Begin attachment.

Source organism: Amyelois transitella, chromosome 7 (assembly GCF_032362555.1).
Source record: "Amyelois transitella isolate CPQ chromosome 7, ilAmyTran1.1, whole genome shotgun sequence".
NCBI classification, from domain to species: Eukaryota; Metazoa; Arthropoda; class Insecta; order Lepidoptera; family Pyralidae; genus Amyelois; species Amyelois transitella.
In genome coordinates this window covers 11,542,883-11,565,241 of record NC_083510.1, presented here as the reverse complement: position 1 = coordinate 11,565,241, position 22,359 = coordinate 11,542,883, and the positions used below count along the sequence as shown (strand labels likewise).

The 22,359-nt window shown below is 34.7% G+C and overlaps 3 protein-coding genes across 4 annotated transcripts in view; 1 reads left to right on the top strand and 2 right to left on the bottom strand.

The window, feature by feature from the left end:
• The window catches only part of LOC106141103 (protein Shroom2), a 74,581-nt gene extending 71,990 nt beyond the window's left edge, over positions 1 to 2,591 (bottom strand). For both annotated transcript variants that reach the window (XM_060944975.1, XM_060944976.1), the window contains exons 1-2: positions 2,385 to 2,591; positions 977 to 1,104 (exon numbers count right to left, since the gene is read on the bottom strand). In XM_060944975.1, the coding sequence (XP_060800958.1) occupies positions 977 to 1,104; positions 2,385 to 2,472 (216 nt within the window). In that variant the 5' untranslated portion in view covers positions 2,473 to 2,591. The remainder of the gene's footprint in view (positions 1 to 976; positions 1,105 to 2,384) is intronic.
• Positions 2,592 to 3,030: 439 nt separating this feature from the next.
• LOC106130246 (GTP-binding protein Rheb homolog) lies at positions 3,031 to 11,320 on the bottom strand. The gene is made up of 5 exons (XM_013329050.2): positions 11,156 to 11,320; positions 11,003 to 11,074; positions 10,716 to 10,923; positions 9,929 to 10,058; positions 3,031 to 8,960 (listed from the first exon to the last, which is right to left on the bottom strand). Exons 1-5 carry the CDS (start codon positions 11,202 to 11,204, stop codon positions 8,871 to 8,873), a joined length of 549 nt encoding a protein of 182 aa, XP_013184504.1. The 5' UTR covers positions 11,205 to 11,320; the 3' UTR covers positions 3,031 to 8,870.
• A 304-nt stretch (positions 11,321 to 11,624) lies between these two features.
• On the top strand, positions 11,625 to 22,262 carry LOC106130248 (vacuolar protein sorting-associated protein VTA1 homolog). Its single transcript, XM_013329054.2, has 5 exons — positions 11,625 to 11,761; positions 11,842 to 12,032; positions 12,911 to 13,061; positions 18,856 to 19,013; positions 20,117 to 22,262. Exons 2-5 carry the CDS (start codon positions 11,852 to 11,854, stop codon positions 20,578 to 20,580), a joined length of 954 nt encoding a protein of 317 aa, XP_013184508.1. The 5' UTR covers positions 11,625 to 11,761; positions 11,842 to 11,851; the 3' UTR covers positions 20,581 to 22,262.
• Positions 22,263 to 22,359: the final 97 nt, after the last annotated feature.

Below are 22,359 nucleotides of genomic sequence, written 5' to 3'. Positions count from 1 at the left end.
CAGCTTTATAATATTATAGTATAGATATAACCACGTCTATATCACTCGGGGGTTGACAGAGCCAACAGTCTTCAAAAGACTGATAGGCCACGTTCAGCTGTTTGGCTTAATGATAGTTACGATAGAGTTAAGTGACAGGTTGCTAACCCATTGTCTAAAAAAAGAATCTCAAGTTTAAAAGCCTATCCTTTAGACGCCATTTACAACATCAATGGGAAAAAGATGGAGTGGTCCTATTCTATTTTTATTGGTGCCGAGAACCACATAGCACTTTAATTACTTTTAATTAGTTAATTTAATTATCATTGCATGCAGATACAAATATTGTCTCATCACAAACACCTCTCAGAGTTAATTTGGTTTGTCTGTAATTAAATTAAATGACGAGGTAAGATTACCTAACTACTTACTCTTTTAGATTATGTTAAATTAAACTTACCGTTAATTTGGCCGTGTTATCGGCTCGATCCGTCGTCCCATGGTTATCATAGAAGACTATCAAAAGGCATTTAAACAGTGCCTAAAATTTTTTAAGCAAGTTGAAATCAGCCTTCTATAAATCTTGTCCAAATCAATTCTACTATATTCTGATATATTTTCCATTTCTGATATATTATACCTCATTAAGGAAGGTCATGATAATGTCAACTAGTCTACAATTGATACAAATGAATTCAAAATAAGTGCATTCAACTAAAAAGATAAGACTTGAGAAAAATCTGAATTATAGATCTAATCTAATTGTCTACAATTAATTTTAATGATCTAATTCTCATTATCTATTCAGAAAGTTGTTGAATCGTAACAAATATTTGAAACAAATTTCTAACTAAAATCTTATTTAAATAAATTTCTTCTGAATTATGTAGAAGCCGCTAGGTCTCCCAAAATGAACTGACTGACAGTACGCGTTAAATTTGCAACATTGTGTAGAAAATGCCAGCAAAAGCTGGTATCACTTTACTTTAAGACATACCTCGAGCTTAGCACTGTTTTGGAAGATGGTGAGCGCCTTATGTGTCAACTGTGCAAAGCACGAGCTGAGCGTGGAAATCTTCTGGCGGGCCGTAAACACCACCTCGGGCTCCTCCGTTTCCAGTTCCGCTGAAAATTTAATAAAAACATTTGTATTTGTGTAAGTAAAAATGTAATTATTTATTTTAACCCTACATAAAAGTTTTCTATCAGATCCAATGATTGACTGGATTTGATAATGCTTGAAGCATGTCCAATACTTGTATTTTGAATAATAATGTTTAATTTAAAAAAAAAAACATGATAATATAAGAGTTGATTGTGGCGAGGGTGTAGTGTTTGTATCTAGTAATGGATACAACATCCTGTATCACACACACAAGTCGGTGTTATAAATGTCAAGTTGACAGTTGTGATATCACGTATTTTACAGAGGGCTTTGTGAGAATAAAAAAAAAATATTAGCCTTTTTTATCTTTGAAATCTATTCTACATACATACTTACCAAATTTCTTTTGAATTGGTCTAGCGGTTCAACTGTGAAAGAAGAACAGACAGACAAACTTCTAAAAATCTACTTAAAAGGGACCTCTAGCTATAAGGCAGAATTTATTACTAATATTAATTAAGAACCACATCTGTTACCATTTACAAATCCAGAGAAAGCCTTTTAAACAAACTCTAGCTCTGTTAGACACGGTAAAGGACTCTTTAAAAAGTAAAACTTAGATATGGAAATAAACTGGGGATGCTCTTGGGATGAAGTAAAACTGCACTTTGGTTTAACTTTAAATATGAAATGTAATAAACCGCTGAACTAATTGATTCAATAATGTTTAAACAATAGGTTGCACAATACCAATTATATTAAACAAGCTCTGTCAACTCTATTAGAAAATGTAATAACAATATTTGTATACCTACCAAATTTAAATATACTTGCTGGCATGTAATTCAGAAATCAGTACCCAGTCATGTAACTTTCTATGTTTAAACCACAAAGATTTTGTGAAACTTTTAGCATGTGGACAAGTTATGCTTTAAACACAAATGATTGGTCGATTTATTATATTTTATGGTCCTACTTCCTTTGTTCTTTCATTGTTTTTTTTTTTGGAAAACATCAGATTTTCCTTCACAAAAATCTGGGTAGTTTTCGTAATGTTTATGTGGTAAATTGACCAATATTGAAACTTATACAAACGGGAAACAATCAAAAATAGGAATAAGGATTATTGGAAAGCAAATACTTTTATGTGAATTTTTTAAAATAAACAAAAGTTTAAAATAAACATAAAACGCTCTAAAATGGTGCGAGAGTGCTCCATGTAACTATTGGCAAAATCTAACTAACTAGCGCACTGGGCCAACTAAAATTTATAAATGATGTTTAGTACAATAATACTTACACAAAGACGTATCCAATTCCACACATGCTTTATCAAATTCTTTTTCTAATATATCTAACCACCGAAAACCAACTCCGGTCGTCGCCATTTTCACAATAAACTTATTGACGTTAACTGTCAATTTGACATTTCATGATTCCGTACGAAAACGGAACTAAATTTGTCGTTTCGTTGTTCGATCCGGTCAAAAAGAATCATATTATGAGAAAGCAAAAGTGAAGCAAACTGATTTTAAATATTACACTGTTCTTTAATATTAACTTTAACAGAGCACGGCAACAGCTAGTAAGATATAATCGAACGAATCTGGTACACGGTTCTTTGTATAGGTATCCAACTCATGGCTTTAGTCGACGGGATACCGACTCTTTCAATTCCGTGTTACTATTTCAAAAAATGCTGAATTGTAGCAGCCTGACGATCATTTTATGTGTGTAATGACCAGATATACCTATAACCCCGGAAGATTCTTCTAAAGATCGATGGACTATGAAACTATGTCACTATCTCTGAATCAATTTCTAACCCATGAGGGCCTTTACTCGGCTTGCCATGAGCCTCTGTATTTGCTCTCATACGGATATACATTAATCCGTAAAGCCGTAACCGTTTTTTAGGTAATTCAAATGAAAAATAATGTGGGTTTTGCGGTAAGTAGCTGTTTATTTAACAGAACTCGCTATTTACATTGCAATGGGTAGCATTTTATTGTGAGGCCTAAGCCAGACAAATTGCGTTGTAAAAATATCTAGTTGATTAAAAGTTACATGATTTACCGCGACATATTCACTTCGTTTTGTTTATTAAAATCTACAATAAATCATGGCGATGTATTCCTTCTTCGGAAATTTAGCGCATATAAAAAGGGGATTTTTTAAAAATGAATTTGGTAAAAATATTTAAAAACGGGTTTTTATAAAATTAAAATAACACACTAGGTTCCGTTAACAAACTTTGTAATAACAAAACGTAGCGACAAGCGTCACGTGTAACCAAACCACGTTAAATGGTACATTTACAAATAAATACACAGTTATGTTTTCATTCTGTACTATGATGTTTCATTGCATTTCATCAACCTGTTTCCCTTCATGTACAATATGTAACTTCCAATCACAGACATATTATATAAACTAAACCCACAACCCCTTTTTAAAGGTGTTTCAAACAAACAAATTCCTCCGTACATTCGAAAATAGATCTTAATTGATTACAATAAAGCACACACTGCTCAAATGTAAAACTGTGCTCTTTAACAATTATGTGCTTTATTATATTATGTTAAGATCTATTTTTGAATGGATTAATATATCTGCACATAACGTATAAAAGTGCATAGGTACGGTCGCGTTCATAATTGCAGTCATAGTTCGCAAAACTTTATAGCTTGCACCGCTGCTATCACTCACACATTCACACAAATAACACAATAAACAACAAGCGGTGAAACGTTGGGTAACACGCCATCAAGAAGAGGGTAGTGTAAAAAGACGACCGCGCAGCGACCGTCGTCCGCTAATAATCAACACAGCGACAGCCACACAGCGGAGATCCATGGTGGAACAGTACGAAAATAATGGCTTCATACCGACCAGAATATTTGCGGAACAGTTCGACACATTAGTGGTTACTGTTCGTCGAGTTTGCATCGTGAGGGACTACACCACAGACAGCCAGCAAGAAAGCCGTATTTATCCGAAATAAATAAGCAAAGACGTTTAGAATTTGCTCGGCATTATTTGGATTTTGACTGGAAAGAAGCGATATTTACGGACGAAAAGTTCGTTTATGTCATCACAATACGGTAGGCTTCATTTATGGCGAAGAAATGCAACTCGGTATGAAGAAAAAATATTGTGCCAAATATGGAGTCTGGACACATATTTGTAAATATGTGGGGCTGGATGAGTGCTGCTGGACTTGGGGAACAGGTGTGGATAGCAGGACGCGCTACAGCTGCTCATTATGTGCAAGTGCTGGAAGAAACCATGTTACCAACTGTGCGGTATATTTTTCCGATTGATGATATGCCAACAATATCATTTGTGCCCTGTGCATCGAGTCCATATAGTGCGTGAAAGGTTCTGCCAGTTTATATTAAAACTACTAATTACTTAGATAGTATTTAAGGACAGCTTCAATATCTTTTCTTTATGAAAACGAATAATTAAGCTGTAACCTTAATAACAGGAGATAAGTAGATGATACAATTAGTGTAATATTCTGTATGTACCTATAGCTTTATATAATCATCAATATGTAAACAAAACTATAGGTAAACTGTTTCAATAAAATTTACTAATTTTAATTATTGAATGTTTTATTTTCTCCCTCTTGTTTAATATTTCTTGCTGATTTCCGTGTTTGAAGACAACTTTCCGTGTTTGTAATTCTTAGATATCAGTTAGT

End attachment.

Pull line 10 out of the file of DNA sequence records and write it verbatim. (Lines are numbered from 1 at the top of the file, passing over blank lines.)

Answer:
• A 304-nt stretch (positions 11,321 to 11,624) lies between these two features.